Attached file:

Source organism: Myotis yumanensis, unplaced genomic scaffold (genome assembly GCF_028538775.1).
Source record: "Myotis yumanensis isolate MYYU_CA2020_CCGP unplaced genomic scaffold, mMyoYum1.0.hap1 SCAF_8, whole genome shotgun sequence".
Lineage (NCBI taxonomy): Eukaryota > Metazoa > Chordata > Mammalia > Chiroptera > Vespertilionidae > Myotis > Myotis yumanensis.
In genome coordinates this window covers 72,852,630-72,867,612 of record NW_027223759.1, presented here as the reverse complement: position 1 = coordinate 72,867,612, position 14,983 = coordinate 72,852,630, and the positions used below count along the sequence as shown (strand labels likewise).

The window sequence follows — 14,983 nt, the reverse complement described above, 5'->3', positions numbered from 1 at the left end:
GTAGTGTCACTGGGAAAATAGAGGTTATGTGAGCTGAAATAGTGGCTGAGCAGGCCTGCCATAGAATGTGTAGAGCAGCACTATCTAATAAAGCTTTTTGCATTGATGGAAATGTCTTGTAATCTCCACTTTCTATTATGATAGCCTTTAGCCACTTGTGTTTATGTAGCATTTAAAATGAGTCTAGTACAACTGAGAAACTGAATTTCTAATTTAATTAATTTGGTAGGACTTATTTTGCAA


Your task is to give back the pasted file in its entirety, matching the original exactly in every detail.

Source organism: Myotis yumanensis, unplaced genomic scaffold (genome assembly GCF_028538775.1).
Source record: "Myotis yumanensis isolate MYYU_CA2020_CCGP unplaced genomic scaffold, mMyoYum1.0.hap1 SCAF_8, whole genome shotgun sequence".
Lineage (NCBI taxonomy): Eukaryota > Metazoa > Chordata > Mammalia > Chiroptera > Vespertilionidae > Myotis > Myotis yumanensis.
In genome coordinates this window covers 72,852,630-72,867,612 of record NW_027223759.1, presented here as the reverse complement: position 1 = coordinate 72,867,612, position 14,983 = coordinate 72,852,630, and the positions used below count along the sequence as shown (strand labels likewise).

The window sequence follows — 14,983 nt, the reverse complement described above, 5'->3', positions numbered from 1 at the left end:
GTAGTGTCACTGGGAAAATAGAGGTTATGTGAGCTGAAATAGTGGCTGAGCAGGCCTGCCATAGAATGTGTAGAGCAGCACTATCTAATAAAGCTTTTTGCATTGATGGAAATGTCTTGTAATCTCCACTTTCTATTATGATAGCCTTTAGCCACTTGTGTTTATGTAGCATTTAAAATGAGTCTAGTACAACTGAGAAACTGAATTTCTAATTTAATTAATTTGGTAGGACTTATTTTGCAA